Tuesday, April 3, 2012

Review: Sh*t My Dad Says

Sh*t My Dad Says
Sh*t My Dad Says by Justin Halpern

My rating: 3 of 5 stars

I had forgotten I picked this up and read it last month, since it's not a typical book. It's comprised of twitter snips and expansions of those twitter snips into tiny chapters that give more background to the punch line involved.

The premise of this book comes from our amazing age where you can easily publish thoughts on media sites like Twitter, and accidentally, you get a signing for a book contract. The book itself is readable in about a couple of hours max - get it from the library unless you want to keep it on the coffee table to amuse your company (depends on your company). It's easy to flip through, and skim to the main "jokes". Justin's Dad, whom all the quotes are based upon was smart, blunt, and funny, even if his mindset is antiquated, and a little sexist.

I started reading this on the way to McMenamin's Grand Lodge and made it through all of the Twitter feed snippets and a couple of the chapters, which would have been no more than maybe 30 minutes? Reading this aloud, I admit I had tears of laughter as I tried not to ruin the point of the sh*t Justins dad said. I had all my kids in the car with me, so I had to either skip a few, or change some words to make it PG. My older boys thought this book was hilarious, yes, lots of dumb-guy-bad-language-bathroom-humor going on in this book, and I had to stop them from trying to read it themselves lest they come across the completely inappropriate sexual content (for kids).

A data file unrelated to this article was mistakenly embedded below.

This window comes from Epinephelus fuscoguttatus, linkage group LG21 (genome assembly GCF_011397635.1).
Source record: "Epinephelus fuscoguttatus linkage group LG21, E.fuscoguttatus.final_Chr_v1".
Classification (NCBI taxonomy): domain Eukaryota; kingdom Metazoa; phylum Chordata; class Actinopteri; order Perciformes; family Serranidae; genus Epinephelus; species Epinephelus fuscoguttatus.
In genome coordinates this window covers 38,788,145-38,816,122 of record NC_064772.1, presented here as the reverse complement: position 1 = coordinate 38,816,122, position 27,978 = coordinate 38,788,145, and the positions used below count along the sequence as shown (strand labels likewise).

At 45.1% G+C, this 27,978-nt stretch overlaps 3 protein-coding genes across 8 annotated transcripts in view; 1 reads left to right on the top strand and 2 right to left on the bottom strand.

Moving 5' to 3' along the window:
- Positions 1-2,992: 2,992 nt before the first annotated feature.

So, it's a simple and funny book. I got it originally because I thought my husband might enjoy it, but after our read-aloud in the car, it had pretty much covered the majority of the book and that, was all they wrote. There are some slightly profound theories in there that his father had, hidden underneath all that sarcasm and bad language though. There are even a couple of heartfelt, rare, moment he shared with his son, passing on life lessons he hoped his son could avoid. You can tell, that beneath his fathers blunt exterior, he really did want the best for his kids, and wanted them to be happy, and just make good choices.

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